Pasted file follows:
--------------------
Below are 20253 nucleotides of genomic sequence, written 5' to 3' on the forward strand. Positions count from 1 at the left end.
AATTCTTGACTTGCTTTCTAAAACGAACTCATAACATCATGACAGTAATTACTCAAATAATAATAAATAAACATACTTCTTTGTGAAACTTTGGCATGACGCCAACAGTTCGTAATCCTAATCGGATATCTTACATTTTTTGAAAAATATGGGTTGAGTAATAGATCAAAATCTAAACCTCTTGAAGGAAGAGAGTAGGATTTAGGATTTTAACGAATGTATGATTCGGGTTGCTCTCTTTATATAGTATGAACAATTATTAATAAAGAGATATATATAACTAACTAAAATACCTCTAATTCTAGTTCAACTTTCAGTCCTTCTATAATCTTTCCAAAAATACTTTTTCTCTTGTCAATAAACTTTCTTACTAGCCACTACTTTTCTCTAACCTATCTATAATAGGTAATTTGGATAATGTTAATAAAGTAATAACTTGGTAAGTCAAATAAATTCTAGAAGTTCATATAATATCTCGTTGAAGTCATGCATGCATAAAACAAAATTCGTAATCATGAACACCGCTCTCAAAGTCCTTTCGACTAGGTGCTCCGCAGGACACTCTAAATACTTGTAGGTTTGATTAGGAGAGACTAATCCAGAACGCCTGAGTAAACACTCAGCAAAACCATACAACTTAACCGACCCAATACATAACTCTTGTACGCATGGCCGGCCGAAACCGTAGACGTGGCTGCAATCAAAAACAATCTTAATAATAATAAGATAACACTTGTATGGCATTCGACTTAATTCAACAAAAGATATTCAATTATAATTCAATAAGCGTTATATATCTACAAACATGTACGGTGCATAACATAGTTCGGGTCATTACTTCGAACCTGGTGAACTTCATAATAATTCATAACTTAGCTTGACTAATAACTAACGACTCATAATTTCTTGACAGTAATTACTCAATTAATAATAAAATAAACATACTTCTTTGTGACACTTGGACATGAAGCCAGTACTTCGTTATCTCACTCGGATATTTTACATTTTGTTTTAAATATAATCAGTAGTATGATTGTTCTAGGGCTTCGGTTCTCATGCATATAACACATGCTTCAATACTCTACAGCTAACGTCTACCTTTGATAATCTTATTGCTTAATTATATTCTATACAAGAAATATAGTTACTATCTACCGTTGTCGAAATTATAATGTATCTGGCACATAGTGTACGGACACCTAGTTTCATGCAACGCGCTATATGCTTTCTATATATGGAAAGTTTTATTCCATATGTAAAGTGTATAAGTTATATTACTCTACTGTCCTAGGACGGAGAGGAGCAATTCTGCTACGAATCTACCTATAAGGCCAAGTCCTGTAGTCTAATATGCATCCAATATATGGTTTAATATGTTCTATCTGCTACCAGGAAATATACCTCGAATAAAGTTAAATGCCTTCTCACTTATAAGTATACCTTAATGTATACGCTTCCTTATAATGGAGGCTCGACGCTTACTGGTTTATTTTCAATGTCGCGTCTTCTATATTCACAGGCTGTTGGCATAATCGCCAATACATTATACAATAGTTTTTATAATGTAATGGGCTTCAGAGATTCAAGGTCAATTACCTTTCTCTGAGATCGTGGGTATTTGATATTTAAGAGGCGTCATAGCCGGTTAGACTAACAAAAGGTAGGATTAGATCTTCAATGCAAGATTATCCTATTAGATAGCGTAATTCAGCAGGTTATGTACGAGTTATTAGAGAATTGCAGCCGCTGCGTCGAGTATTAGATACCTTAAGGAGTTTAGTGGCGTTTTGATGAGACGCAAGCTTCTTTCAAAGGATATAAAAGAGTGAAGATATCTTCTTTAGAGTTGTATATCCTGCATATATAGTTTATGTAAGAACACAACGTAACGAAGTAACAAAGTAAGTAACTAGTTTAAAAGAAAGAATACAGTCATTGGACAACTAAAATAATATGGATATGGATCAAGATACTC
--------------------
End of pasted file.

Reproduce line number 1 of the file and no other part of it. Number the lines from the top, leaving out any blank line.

Below are 20253 nucleotides of genomic sequence, written 5' to 3' on the forward strand. Positions count from 1 at the left end.